Coroners Act 1995
Coroners Rules 2006
Rule 11

I, Glenn Hay, Coroner, have investigated the death of



I have decided not to hold a public inquest hearing into her death because my investigations have sufficiently disclosed the identity of Mrs Batchelor, the time, place, cause of death, relevant circumstances concerning how her death occurred and the particulars needed to register her death under the Births, Deaths and Marriages Registration Act 1999. I do not consider that the holding of a public inquest hearing would elicit any information further to that disclosed by the investigations conducted by me.


a) Ruth Marina Batchelor (Mrs Batchelor) was born in Nubeena, Tasmania, on 14 June 1927. At the time of her death she was aged 93 years. Mrs Batchelor was a widow, with three adult children (one deceased), and was residing at the Glenview Nursing Home, in Glenorchy.

b) Mrs Batchelor died on 7 March 2011 at Glenview Nursing Home, Glenorchy in Tasmania.

c) Mrs Batchelor died as a result of asphyxia due to choking. Significant contributing factors were severe atherosclerotic coronary vascular disease, valvular heart disease and dementia of the Alzheimer's type.


Mrs Batchelor had been residing at Glenview Nursing Home, Glenorchy, since mid-2010, after being diagnosed with the early stages of dementia. After a few months, Mrs Batchelor's condition began to deteriorate and she was provided with increased assistance and supervision. Her mobility was with the aid of a four-wheeled walking frame. During the early part of 2011, Mrs Batchelor began to have difficulty with mobility in her hands and staff assisted her at meal times by cutting up her food. She then was able to feed herself by using her hands as she could not hold her cutlery. According to Mrs Batchelor's son, Mr Keith Batchelor, his mother would often have a rolled up bandage between her palm and fingers to stop her hand closing into a fist.

Circumstances Surrounding the Death:-

About 5.00pm on 7 March 2011, Mrs Batchelor was having her evening meal in the dining room of the Glenview Nursing Home. A member of staff had cut up her meal, which included a saveloy, into small slices for her but short time later, Mrs Batchelor indicated to the staff member, Ms Hinds, that she could feel something in her throat.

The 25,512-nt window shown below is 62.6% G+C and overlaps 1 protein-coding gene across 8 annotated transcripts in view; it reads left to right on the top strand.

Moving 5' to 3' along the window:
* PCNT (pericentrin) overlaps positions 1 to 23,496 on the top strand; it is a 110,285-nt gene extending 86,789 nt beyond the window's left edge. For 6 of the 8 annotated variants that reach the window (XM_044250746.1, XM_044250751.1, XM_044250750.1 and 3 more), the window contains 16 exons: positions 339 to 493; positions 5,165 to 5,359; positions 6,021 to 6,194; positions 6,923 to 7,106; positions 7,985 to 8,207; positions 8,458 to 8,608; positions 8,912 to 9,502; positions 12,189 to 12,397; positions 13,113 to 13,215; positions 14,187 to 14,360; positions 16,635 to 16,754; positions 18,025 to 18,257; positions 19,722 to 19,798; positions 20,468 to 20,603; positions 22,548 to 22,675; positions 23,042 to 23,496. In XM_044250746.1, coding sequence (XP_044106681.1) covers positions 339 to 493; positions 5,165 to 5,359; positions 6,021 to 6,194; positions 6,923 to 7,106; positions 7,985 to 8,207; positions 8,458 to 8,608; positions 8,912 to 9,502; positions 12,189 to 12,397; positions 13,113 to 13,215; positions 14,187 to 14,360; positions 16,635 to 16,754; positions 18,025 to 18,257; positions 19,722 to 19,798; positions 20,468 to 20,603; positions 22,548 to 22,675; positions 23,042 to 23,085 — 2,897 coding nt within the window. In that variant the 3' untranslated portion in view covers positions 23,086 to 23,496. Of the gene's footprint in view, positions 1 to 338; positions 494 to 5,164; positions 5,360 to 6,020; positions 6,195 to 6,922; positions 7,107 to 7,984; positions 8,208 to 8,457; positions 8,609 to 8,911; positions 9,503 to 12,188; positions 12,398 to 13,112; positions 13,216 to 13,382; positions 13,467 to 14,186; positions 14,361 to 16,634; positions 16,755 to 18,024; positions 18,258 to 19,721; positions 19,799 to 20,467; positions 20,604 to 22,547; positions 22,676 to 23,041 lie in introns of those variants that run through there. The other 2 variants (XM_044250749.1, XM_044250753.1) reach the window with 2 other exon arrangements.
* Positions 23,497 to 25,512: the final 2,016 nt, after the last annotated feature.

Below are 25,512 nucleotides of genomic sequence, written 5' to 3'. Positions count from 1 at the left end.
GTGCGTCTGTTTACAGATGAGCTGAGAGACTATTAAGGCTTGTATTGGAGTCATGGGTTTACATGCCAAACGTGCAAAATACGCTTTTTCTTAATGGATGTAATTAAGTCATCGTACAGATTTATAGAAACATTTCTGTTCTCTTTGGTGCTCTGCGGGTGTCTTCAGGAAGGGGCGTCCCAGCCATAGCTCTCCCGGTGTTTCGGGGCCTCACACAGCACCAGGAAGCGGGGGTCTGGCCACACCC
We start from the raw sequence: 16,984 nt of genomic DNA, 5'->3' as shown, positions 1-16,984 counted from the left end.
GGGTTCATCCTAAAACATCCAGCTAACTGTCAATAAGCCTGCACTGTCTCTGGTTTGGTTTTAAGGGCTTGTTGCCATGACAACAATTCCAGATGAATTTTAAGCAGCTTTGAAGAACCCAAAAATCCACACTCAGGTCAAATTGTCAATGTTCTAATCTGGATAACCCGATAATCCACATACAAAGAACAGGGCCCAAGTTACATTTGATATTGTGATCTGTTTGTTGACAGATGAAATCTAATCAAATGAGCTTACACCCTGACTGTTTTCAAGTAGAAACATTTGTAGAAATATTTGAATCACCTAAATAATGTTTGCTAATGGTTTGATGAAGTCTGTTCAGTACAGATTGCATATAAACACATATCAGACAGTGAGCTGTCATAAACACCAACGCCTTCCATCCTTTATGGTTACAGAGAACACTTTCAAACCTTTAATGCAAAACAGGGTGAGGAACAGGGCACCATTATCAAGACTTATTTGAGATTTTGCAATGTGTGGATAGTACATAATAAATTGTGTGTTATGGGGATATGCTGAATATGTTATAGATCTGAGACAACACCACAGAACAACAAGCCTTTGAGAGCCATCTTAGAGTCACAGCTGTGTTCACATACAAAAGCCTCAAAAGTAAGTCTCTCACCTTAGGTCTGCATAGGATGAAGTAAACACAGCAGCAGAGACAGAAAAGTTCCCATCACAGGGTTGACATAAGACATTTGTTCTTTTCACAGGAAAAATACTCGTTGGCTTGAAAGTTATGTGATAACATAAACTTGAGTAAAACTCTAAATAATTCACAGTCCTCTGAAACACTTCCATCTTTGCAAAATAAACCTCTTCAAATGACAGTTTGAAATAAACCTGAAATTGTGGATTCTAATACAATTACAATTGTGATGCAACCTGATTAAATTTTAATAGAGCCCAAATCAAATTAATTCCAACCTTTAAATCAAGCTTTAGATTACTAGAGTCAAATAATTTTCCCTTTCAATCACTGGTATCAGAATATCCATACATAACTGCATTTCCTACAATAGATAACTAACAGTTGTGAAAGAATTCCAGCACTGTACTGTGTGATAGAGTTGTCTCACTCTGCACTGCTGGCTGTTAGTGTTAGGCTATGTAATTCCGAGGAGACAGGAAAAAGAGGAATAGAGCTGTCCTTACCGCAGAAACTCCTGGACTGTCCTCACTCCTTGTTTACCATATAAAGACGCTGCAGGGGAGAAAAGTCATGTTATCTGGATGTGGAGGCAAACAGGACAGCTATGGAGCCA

Ms Hinds assisted Mrs Batchelor by rubbing her back a number of times and bringing her a glass of milk to clear her throat. She appeared to be quite calm, not coughing and speaking clearly at this time. She indicated to Ms Hinds the obstruction was in the area of the middle of her throat. Ms Hinds continued to pat Mrs Batchelor on the back and called for assistance from the on duty Registered Nurse, Ms Wilkinson, who arrived within minutes to assist.

Ms Wilkinson and Ms Hinds assisted Mrs Batchelor to her room with the aid of her walking frame where she sat on her bed and drank another glass of milk. Mrs Batchelor had no difficulty drinking however she indicated she could still feel an obstruction in her throat. Ms Wilkinson asked Mrs Batchelor to cough, which she did, but she indicated that it still felt as if there was an obstruction. Ms Wilkinson then checked Mrs Batchelor's mouth and throat and used her finger to feel for an obstruction. Believing she could feel something at the back of Mrs Batchelor's throat she gave three or four sharp pats on her back to dislodge any object. After this Mrs Batchelor indicated she then felt a little better but could still feel something in her throat. Ms Wilkinson physically checked her mouth again but could not feel anything so she used a portable suction machine to try to clear Mrs Batchelor's airway. The device was used on three occasions and removed small pieces of food and a small portion of saveloy from her mouth however Mrs Batchelor said she could feel something still there.

Unfortunately Mrs Batchelor gradually became less responsive and Ms Wilkinson administered oxygen to her. When she became concerned Mrs Batchelor's condition had continued to deteriorate she called for an ambulance and, with Ms Hinds, commenced CPR and continued until the ambulance arrived.

On examination, Mrs Batchelor was determined by paramedics to be in asystole and a check for any obstruction in Mrs Batchelor's throat proved negative. CPR was continued for a number of minutes but with no change in her condition resuscitation was ceased due to a do not resuscitate order in place for her. Mrs Batchelor died just prior to 6.00pm on Monday 7 March 2011 at the Glenview Nursing Home.

A post-mortem examination was conducted by Dr Donald Ritchey who determined Mrs Batchelor died as a result of asphyxia due to choking. He further stated significant contributing factors were severe atherosclerotic coronary vascular disease, valvular heart disease and dementia of the Alzheimer's type. Dr Ritchey further noted that, "although choking was not clearly demonstrated at autopsy and food was not dislodged by ambulance personnel; the clinical history of an apparent choking event is compelling in my opinion. Further, nurses report removing a small amount of food debris from the mouth during resuscitative efforts. Individuals with dementia are at increased risk of choking on food whilst eating."

Findings, Comments and Recommendations:

I am satisfied that a full and detailed police investigation has taken place into this incident and this has indicated that there are no suspicious circumstances surrounding this death.

In closing I wish to convey my sincere condolences to Mrs Batchelor's family.

DATED:- 30 March 2012 at Hobart in the State of Tasmania.

Glenn Hay